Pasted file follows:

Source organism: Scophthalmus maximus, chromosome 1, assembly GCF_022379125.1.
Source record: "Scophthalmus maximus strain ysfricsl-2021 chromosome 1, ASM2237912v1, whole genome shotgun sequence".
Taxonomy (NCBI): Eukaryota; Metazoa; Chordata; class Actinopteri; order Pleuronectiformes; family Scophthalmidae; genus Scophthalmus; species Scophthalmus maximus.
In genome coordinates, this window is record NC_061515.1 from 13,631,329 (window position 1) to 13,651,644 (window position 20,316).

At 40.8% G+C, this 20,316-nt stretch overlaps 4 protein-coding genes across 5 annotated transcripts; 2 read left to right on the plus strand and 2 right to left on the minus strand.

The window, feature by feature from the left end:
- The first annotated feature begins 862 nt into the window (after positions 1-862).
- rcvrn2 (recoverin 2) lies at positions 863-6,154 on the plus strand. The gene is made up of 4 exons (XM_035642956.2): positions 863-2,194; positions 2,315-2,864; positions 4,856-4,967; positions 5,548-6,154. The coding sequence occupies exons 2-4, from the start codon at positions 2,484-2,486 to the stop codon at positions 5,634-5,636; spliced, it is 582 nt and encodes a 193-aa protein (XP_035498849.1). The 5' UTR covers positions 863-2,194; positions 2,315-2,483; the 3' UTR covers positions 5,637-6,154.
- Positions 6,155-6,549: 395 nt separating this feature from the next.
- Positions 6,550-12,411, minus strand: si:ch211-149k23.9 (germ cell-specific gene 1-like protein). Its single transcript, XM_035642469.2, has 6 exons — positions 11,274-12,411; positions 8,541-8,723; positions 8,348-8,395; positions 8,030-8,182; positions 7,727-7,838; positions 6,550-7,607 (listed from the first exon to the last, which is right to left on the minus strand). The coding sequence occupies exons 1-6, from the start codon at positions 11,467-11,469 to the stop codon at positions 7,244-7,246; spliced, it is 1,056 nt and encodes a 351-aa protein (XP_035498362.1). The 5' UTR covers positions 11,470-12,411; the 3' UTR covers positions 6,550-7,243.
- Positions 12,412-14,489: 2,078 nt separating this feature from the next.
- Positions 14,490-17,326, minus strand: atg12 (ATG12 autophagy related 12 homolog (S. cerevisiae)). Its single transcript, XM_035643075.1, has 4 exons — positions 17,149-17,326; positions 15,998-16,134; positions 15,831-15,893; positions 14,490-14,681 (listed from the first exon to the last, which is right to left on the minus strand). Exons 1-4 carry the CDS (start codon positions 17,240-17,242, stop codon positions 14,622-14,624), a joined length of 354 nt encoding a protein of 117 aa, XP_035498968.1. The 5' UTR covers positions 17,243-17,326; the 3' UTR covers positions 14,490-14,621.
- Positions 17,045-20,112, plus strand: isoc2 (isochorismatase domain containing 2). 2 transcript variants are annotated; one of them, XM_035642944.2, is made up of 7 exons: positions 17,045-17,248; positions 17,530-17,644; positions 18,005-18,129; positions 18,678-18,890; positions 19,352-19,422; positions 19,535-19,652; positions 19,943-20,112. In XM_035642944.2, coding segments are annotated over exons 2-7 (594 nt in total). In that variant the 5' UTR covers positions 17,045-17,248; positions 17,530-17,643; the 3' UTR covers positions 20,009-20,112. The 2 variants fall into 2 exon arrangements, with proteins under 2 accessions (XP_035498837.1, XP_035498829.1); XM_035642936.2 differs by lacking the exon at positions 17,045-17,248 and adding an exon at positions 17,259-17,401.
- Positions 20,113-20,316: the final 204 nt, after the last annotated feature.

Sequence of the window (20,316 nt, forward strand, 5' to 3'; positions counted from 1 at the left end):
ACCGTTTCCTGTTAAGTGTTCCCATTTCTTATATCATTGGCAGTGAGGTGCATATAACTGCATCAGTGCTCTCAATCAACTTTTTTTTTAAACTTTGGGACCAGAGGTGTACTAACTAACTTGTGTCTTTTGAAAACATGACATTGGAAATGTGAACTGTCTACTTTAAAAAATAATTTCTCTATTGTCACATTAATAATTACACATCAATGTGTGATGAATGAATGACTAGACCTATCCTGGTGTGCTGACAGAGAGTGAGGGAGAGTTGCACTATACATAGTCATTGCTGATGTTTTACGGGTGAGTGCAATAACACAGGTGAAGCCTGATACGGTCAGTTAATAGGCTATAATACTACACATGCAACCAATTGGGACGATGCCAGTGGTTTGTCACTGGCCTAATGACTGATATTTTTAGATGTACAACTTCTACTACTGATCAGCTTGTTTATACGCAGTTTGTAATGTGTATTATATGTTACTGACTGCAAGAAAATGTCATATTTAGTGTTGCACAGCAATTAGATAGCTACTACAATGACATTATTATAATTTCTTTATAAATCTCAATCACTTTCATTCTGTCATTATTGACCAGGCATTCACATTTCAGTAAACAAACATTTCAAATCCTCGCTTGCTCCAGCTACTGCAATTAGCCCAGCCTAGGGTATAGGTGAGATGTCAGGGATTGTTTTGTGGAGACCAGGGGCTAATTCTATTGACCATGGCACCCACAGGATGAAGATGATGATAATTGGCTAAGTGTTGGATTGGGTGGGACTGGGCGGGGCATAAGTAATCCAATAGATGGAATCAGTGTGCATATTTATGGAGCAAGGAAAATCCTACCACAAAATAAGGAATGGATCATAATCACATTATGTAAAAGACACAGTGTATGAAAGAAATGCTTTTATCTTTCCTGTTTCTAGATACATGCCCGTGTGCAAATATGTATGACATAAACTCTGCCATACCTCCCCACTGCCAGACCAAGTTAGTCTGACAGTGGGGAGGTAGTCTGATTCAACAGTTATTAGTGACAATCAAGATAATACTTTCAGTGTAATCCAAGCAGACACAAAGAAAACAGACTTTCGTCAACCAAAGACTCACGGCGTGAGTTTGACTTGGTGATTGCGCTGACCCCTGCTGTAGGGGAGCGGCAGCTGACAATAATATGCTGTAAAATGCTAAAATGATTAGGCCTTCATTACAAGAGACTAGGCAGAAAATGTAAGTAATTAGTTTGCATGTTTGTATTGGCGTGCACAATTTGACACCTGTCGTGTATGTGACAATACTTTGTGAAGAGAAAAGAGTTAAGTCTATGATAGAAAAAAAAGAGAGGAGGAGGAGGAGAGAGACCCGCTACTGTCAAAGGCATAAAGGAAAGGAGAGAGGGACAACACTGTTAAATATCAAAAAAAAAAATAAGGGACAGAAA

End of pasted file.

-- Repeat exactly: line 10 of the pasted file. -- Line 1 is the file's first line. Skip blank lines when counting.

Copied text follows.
- Positions 6,550-12,411, minus strand: si:ch211-149k23.9 (germ cell-specific gene 1-like protein). Its single transcript, XM_035642469.2, has 6 exons — positions 11,274-12,411; positions 8,541-8,723; positions 8,348-8,395; positions 8,030-8,182; positions 7,727-7,838; positions 6,550-7,607 (listed from the first exon to the last, which is right to left on the minus strand). The coding sequence occupies exons 1-6, from the start codon at positions 11,467-11,469 to the stop codon at positions 7,244-7,246; spliced, it is 1,056 nt and encodes a 351-aa protein (XP_035498362.1). The 5' UTR covers positions 11,470-12,411; the 3' UTR covers positions 6,550-7,243.